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Prof Anya Oko Anya: I live for each day; I’ve no worries about tomorrow

By admin on January, 3 2016

Views: 2254

Professor Anya Oko Anya does not belong to those, whose, according to late Chinua Achebe, palm kernels were cracked for them by benevolent spirits. Through dogged enterprise, industry and dint of hard work, he has etched his name among great academics and administrators in Nigeria.  A  Chartered Biologist, Fellow  and past Vice President  of the Nigerian Academy of Science, Fellow of the Institute of Biology of the United  Kingdom, Fellow of the Linnaean Society of London, Fellow  of the Cambridge  Philosophical Society and former president, Union of African Biologists.

Professor Anya’s distinctive contribution is in the field of parapsychology, with his research, for many years, relentlessly tackling the problems of parasitism and parasitoses in the tropical environment of Nigeria. Born in Abriba, Anya is the pioneer Director-General, Nigeria Economic Summit Group (NESG). VINCENT KALU had a revelatory conversation with him on his life and career.

How were your early days?

I think this is where God’s grace comes in.  I was fortunate and unfortunate:  fortunate in the sense that my father had a lorry by 1940.  It means that I had a father who was reasonably well-off.  He died in 1945.  Everything he owned was taken away, and my mother was put through the hard times that a widow is put through in Igboland.  His personal dresses including mine were distributed. In other words, from being a favoured child, suddenly, I became a destitute.

If you were poor and you struggled to build yourself, you were more fortunate than a man who was born comfortable and suddenly became a destitute.  It was a hard journey and, for that, I appreciate God all times.  Even getting educated became a challenge, but each time God stepped in. I got Calabar County Scholarship, which allowed me to finish the fourth and fifth year in Hope Waddell, Calabar, which also allowed me to go to higher school.  I got federal scholarship to University College, Ibadan, and another one to Cambridge.

That is why I will always be grateful to Nigeria, because I was given those opportunities. That is also why I will continue to fight for an improved situation in the society so that other young people will have the same opportunities I had not because they came from fathers who were rich (yes, I came from a father who was rich but that wealth vanished overnight), but we should create a society, where young people have the opportunity to be what they can be purely by their own God-given endowment.

I did mention values.  Values are important in any society as well as individual’s life.  I’m a Presbyterian and the Presbyterian values are what have driven my life. Don’t forget, values of industry, truth, the fear of God, integrity and sincerity are Presbyterian values, and it was as Werber, a German sociologist, who pointed out that those are the values that gave rise to western capitalism.  Those are the values that built the American economy we are talking about today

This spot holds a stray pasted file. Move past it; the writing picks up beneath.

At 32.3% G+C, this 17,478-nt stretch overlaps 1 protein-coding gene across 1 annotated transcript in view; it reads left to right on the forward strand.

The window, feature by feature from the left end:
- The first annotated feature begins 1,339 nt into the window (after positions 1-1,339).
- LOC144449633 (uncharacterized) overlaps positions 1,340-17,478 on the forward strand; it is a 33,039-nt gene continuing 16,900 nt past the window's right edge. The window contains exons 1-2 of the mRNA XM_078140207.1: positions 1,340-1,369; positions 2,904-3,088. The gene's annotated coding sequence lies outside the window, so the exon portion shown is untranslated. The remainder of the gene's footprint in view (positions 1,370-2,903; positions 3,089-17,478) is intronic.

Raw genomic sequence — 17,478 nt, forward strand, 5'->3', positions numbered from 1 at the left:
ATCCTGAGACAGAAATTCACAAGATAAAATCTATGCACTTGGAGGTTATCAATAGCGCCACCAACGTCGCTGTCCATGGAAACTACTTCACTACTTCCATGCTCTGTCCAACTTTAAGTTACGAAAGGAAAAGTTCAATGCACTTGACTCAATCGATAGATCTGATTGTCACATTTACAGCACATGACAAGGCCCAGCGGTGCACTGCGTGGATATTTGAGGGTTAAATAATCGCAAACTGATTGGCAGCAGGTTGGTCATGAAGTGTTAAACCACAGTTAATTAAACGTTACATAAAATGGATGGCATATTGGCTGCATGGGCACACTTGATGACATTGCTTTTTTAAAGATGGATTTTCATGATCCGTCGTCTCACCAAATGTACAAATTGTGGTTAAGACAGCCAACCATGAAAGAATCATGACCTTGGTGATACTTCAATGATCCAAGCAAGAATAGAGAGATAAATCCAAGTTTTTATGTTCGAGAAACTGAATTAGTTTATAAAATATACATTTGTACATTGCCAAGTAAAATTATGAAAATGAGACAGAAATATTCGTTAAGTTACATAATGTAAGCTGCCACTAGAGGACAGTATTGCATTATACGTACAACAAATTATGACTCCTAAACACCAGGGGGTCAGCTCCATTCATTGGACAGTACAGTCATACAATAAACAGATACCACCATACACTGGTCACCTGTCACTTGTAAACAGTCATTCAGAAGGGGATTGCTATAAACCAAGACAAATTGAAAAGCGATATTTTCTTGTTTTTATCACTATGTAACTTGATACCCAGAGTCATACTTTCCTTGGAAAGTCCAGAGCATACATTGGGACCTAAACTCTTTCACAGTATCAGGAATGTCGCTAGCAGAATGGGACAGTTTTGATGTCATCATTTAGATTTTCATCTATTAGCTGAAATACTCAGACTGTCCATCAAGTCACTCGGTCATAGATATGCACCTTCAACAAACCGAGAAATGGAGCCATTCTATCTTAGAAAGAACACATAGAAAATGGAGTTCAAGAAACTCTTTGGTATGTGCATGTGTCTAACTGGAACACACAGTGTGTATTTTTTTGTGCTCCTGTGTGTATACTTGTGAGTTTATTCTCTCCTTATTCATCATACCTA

In other words, whatever God gives you is not your own; you are a mere steward to use such gift to improve society and the condition of other people.  That is what has guided me all my life. But, there is also the other dimension that I consider myself extremely fortunate person –fortunate not in human terms, but the manner in which God and His hands have been on me. There is nothing I can say I’m outside what God has allowed me to be.

When I look round, especially in my Abiriba community, I know the people who went to Church of Scotland Mission School with me.  Many of them were better than me; I know the people who went to Hope Waddell with me; I know the people who went to University of Ibadan with me. I also know what has happened to many of them.  In other words, God’s grace even as the Bible says, God chooses who He chooses to uplift and also chooses those He does not uplift.  He is sovereign.

I thank Him that He has found me worthy to use me for the various things.  But to come to the bottom of it, people do not know how easy it is to have a good life if you are not greedy and if your expectations are rationale.

I retired from the university in 2002 after 37 years of service. To a large extent, I don’t have any external business.  As I tell people, I don’t have cement or beer I’m selling yet; God has been kind, because whatever little I get (much of it comes from public service, giving lectures etc), is more than enough to meet my needs and at times, it is enough to share with people, whose needs are greater than mine.  What it takes to have a good life is small if you know what your needs are. Your needs are quite different from what your wants are.

What I haven’t done in my life at this point, I’m unlikely to do it with what is left.  But, nevertheless, I have found in real times that each day comes with a new challenge and, God willing, you continue having that until the day it pleases Him to call us back.

The fear of God is important.  There is also a human dimension, my grand father always told us, “Never have anything to do with a man who has no fear of God or no sense of shame.”

Apart from the fear of God, the other thing that drives me is that I know who I am: Anya Oko Anya. Oko Anya Oko, I am the eleventh in a direct line of first sons. The progenitor in Abiriba of my line is a man called Egburuonu. That is why my last son is called Egburuonu. I didn’t know the significance of that until the late Eze Abam, Okoroafor, came to my house in Nsukka when my little boy, Egburuonu, walked in. He said you are the son of Egburuonu. He then went back to ancient history of Abam when they had a quarrel with Abiriba, and Egburuonu was one of the warriors who led the expedition that decimated and wreacked havoc in Abam, but when it came to peace settlement, it got to a point where Egburuonu took a stand against the Abiriba position and said: “Look, Eze Abam is Amadi (Son of the soil) in his own right, and there are things you don’t ask an Amadi to do. We defeated them, but we are not going to humiliate them”. ‘As a result, the Eze Abam, named his son, named him Egburuonu.’

So, he was telling me the link. We don’t know enough of the history at that time, because it was an oral tradition, but I cannot forget who I am.  There are things Anya cannot do.

 

What has been your challenge in life?